Friday, July 07, 2006

No Time Like the Future

I’ve been doing a lot of Legion-of-Super-Heroes-related rereading recently, so that I could help out with this project (about the prevalence of sexual assault in mainstream comics), and while I was doing that and thinking about, you know, stuff, it occurred to me that the Legion really is kind of an odd duck when it comes to superhero comics. It’s been around forever, but because of its semiseparated continuity, different conditions apply to the Legion than to DC’s regular fare.

For one thing, it’s easy for people to read a lot of DC for a long time and yet not know a damn thing about what’s going on with the Legion. It’s almost like things that happen in LSH-related books don’t count for as much as does something that happens in Action or Justice League, because it’s off in this strange little alcove of the DC Universe. But that’s not right. The Legion is an important part of DC continuity and history even if it’s for no other reason than sheer longevity.

Consider DC’s great superteams. For that matter, let’s consider Marvel’s too:

Justice Society of America – 1940
Seven Soldiers of Victory – 1941
Legion of Super-Heroes – 1958
Justice League of America – 1960
Fantastic Four – 1961
Doom Patrol – 1963
Avengers – 1963
X-Men – 1963
Teen Titans – 1964
Defenders – 1971
Freedom Fighters – 1973

The point I’m trying to make here isn’t that the Legion is older than those other teams, because so what? It’s that the Legion has been continuously published (give or take) for… well, for as long as any of the others. (Something you can’t say for the JSA, the 7SV, the Doom Patrol, the Freedom Fighters… even the Titans and X-Men had their gaps.)

Anyway, because of the nature of what I was looking for while doing this rereading, I also thought about DC’s superheroines. And I realized that the Legion was a good place to be a superheroine. First of all, there’s lots of opportunity. Second of all, there’s job security.* Here’s what I mean. These are all the prominent DC superheroines I could think of who a) were created before 1970 (which leaves out rookies like Huntress, Power Girl, Starfire and Raven), b) are still being used now (which leaves out, say, Liberty Belle), and c) have been in more-or-less continuous use the whole time (which leaves out Batwoman and Elasti-Girl):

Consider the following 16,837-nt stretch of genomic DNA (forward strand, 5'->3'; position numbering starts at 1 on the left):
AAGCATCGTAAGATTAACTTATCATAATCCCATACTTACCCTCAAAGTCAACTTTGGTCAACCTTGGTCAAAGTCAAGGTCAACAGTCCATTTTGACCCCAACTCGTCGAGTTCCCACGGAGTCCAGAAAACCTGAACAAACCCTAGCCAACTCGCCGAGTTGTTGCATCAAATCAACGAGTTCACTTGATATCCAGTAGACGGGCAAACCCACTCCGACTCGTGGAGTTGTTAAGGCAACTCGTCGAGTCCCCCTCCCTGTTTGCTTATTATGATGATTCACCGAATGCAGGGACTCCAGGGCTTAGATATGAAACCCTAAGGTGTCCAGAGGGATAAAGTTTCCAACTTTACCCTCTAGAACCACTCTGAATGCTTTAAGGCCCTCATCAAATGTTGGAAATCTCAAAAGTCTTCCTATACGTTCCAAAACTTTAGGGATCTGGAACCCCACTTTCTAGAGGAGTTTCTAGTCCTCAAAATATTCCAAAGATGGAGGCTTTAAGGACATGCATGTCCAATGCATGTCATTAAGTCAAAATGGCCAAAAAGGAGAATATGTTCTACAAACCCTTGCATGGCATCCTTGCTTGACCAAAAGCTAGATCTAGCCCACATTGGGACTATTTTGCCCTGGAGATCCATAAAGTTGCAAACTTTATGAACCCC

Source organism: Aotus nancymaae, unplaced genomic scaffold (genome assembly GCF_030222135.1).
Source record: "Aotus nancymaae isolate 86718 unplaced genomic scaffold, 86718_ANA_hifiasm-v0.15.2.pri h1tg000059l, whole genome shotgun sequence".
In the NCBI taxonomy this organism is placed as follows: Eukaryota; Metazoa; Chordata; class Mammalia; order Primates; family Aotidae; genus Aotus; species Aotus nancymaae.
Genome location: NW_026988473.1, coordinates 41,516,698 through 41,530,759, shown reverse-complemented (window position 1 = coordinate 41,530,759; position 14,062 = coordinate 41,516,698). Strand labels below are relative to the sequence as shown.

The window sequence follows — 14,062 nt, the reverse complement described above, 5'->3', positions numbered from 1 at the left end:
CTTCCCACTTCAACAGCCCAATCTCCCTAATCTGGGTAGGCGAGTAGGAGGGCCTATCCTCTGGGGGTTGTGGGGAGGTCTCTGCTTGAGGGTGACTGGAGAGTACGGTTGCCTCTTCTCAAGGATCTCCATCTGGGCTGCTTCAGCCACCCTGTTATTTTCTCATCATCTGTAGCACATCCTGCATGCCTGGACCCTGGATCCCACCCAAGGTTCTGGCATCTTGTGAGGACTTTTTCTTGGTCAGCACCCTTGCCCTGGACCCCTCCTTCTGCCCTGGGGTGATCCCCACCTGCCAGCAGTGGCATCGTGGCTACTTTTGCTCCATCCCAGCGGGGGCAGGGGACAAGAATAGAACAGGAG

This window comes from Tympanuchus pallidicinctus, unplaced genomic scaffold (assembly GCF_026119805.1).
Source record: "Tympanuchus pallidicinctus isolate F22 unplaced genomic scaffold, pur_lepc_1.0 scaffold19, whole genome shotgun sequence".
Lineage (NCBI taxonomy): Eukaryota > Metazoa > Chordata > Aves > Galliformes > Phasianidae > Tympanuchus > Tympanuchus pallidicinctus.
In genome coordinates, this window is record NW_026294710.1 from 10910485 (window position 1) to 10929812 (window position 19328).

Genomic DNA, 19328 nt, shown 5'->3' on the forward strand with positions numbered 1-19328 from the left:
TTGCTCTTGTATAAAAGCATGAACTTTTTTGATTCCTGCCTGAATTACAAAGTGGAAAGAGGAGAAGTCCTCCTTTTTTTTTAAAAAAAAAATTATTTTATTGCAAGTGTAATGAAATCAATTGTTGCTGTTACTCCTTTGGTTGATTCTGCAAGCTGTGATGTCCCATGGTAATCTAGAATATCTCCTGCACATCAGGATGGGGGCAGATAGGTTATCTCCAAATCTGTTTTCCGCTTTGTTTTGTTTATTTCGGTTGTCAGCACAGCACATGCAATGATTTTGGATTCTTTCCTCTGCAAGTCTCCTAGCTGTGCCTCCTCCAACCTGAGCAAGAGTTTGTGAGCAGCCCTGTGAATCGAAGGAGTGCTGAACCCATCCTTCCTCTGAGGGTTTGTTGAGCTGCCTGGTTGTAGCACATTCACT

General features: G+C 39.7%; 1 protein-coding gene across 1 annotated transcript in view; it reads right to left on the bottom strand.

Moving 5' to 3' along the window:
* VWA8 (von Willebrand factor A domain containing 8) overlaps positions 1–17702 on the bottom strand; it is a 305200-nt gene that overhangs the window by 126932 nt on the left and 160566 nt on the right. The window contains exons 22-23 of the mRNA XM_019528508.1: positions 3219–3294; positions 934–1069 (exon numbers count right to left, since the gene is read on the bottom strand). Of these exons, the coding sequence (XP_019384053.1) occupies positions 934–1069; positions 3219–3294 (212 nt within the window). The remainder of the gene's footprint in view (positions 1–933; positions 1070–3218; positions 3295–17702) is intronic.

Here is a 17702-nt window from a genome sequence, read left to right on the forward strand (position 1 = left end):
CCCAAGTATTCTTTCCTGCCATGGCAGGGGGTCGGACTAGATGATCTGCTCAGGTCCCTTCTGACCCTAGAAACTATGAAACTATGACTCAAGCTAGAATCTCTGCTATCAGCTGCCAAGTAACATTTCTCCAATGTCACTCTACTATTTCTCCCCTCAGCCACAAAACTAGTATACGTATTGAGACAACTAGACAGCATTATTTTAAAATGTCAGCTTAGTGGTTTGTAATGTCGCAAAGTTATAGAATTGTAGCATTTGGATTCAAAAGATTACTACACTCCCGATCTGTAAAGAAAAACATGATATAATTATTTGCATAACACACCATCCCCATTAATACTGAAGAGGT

Wonder Woman – 1941
Hawkgirl – 1941
(Phantom Lady – 1941)
(Mary Marvel – 1942)
Black Canary – 1947
Saturn Girl – 1958
Supergirl – 1959
Phantom Girl – 1961
Triplicate Girl – 1961
Shrinking Violet – 1961
Wonder Girl – 1961
Light Lass – 1963
Dream Girl – 1964
Zatanna – 1964
(Nightshade – 1966)
Princess Projectra – 1966
Batgirl – 1967
Shadow Lass – 1968

The ones in brackets are characters that DC has since bought up from other companies. Did I miss anybody? Should Aquagirl (1967) be in there? Catwoman (1940)? Anyway. That’s a very strong Legion presence on this list (even without counting Supergirl)**. Think about it: of all the superpowered crime-fighting women with staying power published by DC Comics in the early ‘60s, half of them were Legionnaires. It’s quite shocking. Within a ten-year period, one superteam introduced eight new superheroines, all of whom were still going strong forty, fifty years later. It is without precedent. Although, if you wave your hands a bit and apply a lot of hindsight, you could compare them to this bunch (which showed up over a shorter span of time, and has more star power, but you have to squint a lot to get them all into the frame):

Storm – 1975
Psylocke – 1976
Mystique – 1978
Kitty Pryde – 1980
Emma Frost – 1980
Dazzler – 1980
Rachel Summers – 1981
Rogue – 1981

Now look at the other superheroines on the DC list. Great characters, but not that many of them. Also, here’s a list of early Marvel superheroines (but I’m not as sure about its completeness. I’m not a Marvel guy; I just don’t know who should count and who shouldn’t. Are the Inhumans superheroes? Should Clea be on the list? When the flip did Mockingbird first show up? If anyone can help complete it (or any of them), I’ll go back and edit this post to reflect it):

Hellcat – 1944 (yes, I know)
Invisible Woman – 1961
Jean Grey – 1963
Wasp - 1963
Scarlet Witch – 1964
Black Widow - 1964
Ms. Marvel – 1968

That’s smaller than the DC list, even without the Legion. Were there really more female Legionnaires than Marvel superheroines in the ‘60s?

And just seeing some of those names on the DC list next to each other… Zatanna and Dream Girl were created in the same year. Obviously, Zatanna is considered to be the more important character to DC. But here’s my question: which of the two has appeared in more comic books? I honestly don’t know the answer. Similarly, Supergirl is way more prominent than Saturn Girl, but has she appeared in more comics? Probably she has…